NASA’s biggest rocket is on its Florida launch pad once more, awaiting liftoff on a milestone test mission around the moon.
The 322-foot-tall, 3.5-million-pound Space Launch System rocket rolled out overnight from the Vehicle Assembly Building at Kennedy Space Center, reaching Launch Complex 39B at around 8:30 a.m. ET (5:30 a.m. PT) today after a crawl that lasted nearly nine hours.
Launch teams will continue configuring the SLS rocket and its Orion capsule for the start of the uncrewed Artemis 1 mission, now targeted for no earlier than 1:04 a.m. ET on Nov. 16 (10:04 p.m. PT Nov. 13). That time frame is dependent on being able to ride out the effects of Tropical Storm Nicole and getting everything in place after the storm.
NASA had planned to begin the weeks-long test mission in August — but a series of technical glitches, followed by the threat from Hurricane Ian, forced mission planners to bring the rocket back into the Vehicle Assembly Building. During the weeks that followed, engineers worked their way through a list of maintenance tasks that had been put off.
If liftoff can’t take place during Nov. 16’s two-hour launch window, due to weather or technical concerns, Nov. 19 would be a backup date.
The inaugural launch of the Space Launch System, the most powerful rocket ever built for NASA, would mark the start of a spaceflight that’s been more than a decade and billions of dollars in the making.
The Artemis 1 mission calls for the SLS to send an uncrewed Orion capsule on a looping, weeks-long trip around the moon and back. Sensors hooked up to three mannequins will collect data about radiation exposure, temperature and other environmental factors. Orion will also be carrying an experimental Alexa-style voice assistant — created by Amazon in partnership with NASA, Lockheed Martin and Cisco — that could be used on future crewed missions.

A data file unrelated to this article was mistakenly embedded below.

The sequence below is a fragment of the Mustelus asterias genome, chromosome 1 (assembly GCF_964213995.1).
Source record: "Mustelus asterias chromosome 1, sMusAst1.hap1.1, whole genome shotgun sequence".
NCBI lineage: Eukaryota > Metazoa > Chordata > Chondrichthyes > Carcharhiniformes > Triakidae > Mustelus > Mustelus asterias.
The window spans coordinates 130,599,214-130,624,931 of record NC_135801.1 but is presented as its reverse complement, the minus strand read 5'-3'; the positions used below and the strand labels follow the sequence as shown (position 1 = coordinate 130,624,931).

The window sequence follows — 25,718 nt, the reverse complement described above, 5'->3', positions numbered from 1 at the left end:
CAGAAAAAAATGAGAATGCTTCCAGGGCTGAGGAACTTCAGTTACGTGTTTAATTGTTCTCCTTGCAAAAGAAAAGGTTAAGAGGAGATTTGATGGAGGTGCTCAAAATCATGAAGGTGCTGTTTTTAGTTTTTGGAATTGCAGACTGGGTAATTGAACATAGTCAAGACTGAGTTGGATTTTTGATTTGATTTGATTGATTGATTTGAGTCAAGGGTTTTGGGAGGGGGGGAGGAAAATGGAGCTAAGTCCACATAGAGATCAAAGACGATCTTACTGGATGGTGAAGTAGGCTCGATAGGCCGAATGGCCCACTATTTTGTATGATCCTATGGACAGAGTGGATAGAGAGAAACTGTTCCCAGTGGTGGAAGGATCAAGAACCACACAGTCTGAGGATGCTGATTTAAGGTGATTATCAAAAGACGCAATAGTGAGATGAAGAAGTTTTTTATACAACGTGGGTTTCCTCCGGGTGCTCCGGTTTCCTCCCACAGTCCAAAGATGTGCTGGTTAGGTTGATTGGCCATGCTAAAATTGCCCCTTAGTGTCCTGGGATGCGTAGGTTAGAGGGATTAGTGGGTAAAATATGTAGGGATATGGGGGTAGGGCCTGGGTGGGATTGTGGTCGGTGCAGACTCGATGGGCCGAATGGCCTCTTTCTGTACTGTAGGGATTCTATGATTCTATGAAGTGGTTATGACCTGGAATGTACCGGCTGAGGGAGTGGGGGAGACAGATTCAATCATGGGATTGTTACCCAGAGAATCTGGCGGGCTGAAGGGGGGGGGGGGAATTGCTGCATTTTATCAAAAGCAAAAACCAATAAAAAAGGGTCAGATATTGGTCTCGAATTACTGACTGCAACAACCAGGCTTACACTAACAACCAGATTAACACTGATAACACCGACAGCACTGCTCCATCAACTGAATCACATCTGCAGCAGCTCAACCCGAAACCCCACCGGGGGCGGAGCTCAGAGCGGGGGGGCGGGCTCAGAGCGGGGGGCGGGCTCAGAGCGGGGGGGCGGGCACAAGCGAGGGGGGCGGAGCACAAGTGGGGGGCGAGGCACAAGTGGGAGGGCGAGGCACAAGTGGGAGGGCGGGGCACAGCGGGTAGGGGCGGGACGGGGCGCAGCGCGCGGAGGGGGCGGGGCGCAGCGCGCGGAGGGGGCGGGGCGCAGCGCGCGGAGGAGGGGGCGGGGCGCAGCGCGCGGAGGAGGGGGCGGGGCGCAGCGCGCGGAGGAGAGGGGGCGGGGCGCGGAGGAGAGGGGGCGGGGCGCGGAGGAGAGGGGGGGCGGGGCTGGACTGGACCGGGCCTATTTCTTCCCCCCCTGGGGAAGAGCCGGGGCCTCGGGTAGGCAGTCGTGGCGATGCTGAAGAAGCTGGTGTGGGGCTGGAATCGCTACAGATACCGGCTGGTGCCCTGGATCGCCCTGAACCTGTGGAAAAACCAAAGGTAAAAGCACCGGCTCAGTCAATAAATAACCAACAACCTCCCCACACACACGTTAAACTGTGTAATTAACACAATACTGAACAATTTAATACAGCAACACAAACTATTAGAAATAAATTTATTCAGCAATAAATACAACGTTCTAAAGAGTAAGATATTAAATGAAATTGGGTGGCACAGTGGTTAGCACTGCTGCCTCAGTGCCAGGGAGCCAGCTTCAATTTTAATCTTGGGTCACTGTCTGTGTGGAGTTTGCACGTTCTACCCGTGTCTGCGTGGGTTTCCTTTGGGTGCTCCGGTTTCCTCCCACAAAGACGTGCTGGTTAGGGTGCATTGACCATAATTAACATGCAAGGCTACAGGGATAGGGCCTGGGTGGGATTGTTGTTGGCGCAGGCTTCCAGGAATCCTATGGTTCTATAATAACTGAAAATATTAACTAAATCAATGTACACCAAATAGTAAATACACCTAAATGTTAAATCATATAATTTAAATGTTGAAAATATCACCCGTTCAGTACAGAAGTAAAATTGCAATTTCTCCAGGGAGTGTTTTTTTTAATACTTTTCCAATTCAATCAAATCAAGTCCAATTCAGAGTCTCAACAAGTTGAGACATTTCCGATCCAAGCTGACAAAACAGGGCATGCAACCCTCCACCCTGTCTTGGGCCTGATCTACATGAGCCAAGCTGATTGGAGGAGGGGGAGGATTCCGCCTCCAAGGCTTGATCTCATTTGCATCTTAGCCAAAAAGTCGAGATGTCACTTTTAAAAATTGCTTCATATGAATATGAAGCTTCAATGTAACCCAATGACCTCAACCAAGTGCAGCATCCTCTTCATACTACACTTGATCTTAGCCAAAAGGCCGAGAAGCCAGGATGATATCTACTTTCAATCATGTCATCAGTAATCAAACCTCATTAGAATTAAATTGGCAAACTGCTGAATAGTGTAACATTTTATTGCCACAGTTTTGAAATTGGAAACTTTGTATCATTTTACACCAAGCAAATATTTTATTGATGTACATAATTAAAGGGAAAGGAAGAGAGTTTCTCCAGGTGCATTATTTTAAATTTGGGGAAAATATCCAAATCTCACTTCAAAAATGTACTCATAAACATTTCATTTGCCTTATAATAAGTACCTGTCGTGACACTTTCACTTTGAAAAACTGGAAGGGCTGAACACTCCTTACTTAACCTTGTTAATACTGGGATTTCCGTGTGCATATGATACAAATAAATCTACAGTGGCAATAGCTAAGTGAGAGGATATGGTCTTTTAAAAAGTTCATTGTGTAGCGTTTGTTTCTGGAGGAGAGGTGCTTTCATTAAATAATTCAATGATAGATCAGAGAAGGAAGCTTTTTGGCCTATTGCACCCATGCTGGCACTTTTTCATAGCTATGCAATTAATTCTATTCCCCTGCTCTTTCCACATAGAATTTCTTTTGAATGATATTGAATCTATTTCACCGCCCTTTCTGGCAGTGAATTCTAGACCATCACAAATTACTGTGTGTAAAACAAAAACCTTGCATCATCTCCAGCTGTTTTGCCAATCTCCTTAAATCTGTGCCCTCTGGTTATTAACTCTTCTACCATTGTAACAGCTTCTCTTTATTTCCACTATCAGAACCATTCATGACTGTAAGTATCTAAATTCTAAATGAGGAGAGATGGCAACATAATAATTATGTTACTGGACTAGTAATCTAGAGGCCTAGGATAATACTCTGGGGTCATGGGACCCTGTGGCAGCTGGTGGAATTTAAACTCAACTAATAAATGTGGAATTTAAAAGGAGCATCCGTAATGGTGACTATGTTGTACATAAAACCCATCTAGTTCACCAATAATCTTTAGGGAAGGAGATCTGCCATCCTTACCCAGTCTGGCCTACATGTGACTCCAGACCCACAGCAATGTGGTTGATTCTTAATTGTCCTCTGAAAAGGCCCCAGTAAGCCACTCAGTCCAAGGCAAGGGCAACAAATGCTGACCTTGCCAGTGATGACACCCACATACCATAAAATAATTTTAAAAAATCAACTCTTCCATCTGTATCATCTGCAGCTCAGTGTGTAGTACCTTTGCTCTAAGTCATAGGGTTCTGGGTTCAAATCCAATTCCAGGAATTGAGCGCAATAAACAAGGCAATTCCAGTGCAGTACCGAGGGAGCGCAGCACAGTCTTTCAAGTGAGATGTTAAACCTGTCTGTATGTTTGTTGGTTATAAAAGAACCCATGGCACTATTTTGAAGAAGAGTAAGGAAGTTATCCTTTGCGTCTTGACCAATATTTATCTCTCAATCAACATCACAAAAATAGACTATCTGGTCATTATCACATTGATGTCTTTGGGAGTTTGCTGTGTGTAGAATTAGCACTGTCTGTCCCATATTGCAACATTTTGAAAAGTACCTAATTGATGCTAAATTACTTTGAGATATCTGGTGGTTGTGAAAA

If Artemis 1 is successful, that would set the stage for a crewed round-the-moon mission known as Artemis 2 in 2024 or so, and then for an Artemis 3 moon landing that could happen as early as 2025.
Update for 3:20 p.m. PT Nov. 8: NASA decided to schedule the next launch attempt for Nov. 16, rather than the previously planned date of Nov. 14, due to concerns about Tropical Storm Nicole. After assessing the expected weather conditions and the options for a rollback, the space agency opted to leave the rocket on its launch pad, batten down the hatches, and have a “ride-out team” monitor conditions at Kennedy Space Center.
“Teams are poised to resume work as soon as weather and Kennedy center status allows,” NASA said in an online advisory. “Once back on site, technicians will perform walkdowns and inspections at the pad to assess the status of the rocket and spacecraft as soon as practicable.”